Eclectic local artists come out from under the woodwork
A call was put out in the spring of 2016 to pretty much everyone involved in the art world in Sonoma County. The call basically asked the question, “Who is doing art in the county who really, really needs to be seen, but is yet ‘undiscovered’?”
This question has been asked and answered every two years since 2006 in preparation for the, “Discovered: Emerging Artists from Sonoma County,” exhibition. This year’s show is hosted by the Petaluma Arts Center and runs from Jan. 24-March 18 with the opening reception on Jan. 21 from 5–7 p.m.
The process of finding artists for Discovered is a careful one. Originally, 71 artists were recommended, 48 were asked to submit applications and 12 received studio visits by the program’s jurors: Kate Eilertsen, lead curator, Michael Schwager from Sonoma State University and Jessica Martin, a visual artist.
Out of those 12, five committed and passionate artists were chosen. They are an eclectic group: Jenny Harp of Santa Rosa creates drawings and prints that explore the idea of permanence in the digital age. Dayana Leon, also from Santa Rosa, is a painter who illuminates the prison of standards of beauty for women. Catherine Sieck of Occidental creates cut paper tableaux, which asks viewers to think about their relationship with the earth.
From Sonoma, Kala Stein juxtaposes the precision of geometric patterns with ceramics made by hand. Last, but not least, Jaynee Watson from Petaluma translates emotions and experiences into physical objects. Each of these winners receives a $2,000 stipend.
“I’ve always been so amazed with the great diversity of subject matter,” said Kate Eilertsen, former director of the Sonoma Valley Museum who also was juror and curator in the previous two shows.
“It’s not just about painting a beautiful vineyard sunset here in Sonoma County. It is committed artists grappling with today’s challenges. In talking with the artists as we traveled around the county, almost all of them talked about loving to work here because of the escape from the urban grit and the beauty surrounding them. Even if their work reflects a concern about the world today, as Dayana Leon and Jaynee Watson does, their love of the place comes through.”
Originally from Manteca in the Central Valley, Watson, now a Petaluma artist, attended school at Sonoma State University before deciding to stay after she graduated in 2007. She works full time in a screen printing shop in Sebastopol. Nighttime and weekends is when she makes her art.
“It is something that I have to do because I can’t help it,” Watson said. “It feels natural for me to do every day. I am interested in people’s ability to emotionally react to things in their environment. So, even if it is a small drawing, I put it down in my sketch book. My work is making emotional physical, to transform my reactions to physical objects. But it has a humanistic quality. It is the transformation of emotion to a physical being.”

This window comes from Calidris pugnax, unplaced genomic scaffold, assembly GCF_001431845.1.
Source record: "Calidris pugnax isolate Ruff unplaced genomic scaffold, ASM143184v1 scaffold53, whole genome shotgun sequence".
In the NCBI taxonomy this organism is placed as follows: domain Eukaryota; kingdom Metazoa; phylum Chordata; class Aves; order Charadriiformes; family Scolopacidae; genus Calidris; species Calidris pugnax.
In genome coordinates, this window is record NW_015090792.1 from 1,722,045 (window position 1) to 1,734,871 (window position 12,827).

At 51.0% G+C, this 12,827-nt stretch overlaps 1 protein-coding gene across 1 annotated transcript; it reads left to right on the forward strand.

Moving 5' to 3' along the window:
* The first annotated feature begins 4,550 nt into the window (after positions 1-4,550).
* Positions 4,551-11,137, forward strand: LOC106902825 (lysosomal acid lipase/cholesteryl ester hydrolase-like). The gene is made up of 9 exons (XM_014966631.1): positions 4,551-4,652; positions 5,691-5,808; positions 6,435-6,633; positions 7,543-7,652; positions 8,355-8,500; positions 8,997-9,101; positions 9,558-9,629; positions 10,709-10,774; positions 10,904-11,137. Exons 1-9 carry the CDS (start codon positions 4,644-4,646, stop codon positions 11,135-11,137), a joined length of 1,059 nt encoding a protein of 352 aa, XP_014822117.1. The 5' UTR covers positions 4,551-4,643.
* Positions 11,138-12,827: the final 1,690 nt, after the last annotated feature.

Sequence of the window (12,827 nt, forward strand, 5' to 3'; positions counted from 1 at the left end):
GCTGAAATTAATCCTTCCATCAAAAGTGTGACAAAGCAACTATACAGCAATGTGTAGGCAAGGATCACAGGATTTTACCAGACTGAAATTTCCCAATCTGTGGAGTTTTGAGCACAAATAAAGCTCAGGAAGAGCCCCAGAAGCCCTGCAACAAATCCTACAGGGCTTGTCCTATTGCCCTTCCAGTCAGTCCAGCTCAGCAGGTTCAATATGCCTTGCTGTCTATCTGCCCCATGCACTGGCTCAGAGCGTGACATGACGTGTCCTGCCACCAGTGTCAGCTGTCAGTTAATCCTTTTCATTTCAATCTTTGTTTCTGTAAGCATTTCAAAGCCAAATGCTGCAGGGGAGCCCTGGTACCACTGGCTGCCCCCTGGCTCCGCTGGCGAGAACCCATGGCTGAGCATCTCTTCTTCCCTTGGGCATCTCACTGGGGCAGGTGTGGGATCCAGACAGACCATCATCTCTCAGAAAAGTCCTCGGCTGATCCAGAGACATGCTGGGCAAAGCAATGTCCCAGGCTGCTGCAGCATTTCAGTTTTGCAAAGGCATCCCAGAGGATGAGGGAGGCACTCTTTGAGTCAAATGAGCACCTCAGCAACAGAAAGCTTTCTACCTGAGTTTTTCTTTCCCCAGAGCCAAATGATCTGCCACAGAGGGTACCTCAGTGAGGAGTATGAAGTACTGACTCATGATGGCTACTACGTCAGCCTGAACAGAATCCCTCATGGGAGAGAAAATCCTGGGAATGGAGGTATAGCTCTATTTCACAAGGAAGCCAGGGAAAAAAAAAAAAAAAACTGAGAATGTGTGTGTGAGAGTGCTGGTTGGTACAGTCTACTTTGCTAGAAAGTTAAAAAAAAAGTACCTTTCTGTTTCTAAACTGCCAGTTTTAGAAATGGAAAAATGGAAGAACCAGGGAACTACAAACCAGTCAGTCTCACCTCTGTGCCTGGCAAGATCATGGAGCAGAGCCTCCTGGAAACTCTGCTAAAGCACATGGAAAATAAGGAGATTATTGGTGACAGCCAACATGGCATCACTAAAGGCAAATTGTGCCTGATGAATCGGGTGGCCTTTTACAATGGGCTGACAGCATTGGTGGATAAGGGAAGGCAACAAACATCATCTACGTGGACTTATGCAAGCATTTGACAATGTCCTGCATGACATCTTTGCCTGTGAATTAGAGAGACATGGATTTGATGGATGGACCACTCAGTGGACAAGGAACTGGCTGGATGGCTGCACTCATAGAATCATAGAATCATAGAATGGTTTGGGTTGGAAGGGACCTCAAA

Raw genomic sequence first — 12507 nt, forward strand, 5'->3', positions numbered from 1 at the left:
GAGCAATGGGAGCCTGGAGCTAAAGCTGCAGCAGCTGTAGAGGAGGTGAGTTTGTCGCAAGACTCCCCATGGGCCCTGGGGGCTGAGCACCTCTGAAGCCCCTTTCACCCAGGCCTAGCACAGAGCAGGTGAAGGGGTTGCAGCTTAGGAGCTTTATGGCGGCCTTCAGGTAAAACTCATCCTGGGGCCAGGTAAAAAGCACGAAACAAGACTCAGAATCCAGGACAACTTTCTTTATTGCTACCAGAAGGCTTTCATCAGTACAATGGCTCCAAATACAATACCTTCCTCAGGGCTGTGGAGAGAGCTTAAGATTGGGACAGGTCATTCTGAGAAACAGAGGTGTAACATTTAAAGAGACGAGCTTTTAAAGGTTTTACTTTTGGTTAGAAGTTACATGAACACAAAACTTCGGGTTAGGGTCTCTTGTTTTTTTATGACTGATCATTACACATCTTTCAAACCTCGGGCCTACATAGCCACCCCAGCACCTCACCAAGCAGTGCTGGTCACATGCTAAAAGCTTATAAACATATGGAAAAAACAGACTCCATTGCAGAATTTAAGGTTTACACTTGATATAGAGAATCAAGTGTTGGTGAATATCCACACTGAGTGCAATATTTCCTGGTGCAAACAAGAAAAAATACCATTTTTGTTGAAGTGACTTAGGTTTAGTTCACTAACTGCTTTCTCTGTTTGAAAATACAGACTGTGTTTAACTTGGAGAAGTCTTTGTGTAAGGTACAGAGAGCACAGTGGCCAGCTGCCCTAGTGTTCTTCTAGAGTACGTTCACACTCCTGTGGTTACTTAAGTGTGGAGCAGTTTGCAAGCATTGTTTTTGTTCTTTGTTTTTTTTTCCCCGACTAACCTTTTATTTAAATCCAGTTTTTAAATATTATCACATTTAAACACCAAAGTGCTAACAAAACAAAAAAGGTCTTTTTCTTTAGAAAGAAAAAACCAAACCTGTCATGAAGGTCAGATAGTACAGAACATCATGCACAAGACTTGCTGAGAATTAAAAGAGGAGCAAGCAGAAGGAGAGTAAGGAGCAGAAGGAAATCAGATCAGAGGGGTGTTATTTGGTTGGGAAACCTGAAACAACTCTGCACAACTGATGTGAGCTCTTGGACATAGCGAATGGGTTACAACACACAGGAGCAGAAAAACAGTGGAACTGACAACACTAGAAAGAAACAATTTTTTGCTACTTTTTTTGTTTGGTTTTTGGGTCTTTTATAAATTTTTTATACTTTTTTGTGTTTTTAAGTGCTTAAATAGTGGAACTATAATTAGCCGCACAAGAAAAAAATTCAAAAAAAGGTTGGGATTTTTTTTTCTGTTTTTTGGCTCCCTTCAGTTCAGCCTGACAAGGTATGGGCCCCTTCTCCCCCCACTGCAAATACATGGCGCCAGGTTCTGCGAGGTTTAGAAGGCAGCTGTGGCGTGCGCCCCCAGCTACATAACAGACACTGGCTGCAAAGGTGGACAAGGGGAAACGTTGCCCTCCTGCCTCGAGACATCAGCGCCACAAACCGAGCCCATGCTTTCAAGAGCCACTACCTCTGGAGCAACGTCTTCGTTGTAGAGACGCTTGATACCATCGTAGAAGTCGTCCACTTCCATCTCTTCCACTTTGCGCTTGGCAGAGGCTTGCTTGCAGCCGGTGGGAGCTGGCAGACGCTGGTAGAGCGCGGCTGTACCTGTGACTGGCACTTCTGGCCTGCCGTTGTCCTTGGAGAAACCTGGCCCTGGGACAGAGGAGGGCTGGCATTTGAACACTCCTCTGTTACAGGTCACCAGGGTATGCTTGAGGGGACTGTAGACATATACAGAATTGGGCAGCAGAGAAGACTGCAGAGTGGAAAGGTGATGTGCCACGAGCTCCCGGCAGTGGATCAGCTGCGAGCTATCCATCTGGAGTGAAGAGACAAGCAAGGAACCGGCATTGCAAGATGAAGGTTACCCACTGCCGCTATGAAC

Watson and the other artist’s artistic process and the pieces they makes are part of what Kim Chigi, exhibition manager at the Petaluma Arts Center, said is what’s special about the show.
“The most exciting thing about this exhibition is the way in which the artists explore and create their work in such diverse and engaging ways,” she said. “Each of their practices are extremely varied, yet provide an inspiring level of commitment to each of their disciplines. Works ranging from gender politics, nature and the consequences of technology all culminate into intuitive understandings that are uniquely their own.”
Commitment is a word that comes up consistently regarding these and other Discovered artists.
“I think that is what distinguishes the Discovered artists from others I see around us everyday,” said Eilertsen. “All of them over the last six years have shown a profound commitment to living the life of an artist. It truly is what distinguishes great artists, from artists. You feel it immediately when you walk into their studios. Often visual artists are visual artists because they aren’t great at talking about it. This is why we insist on visiting them in their studio. The work speaks for itself, it doesn’t need words.”
Watson hopes that her work will challenge the viewers to think about what they consider art to be, and to have a different experience of art than what they have had before.
“I am hoping to evoke emotion,” she said. “I would like each person who stands in front of my work to have their own personal experience with it.”
Watson is creating a new installation specifically for Discovered.
“I think this show is such a gift to emerging artists in Sonoma County,” said Eilertsen. “We don’t do enough to show the many eclectic and professional artists that live here and I think that is too bad. The Community Foundation and Creative Sonoma should be given credit for making it happen.”
The 2017 Discovered show is produced by Creative Sonoma, a division of the County of Sonoma’s Economic Development Board and by the Petaluma Arts Center. It is made possible by the Artist Awards Endowment Fund at the Community Foundation Sonoma County, which was created by more than 50 donors from 2007 to 2011 with support from the James Irvine Foundation.
The Petaluma Arts Center is located at 230 Lakeville St. in Petaluma. A series of workshops connected to the show will be scheduled from January through March. Updates on this program and the scheduled events can be found atpetalumaartscenter.org/.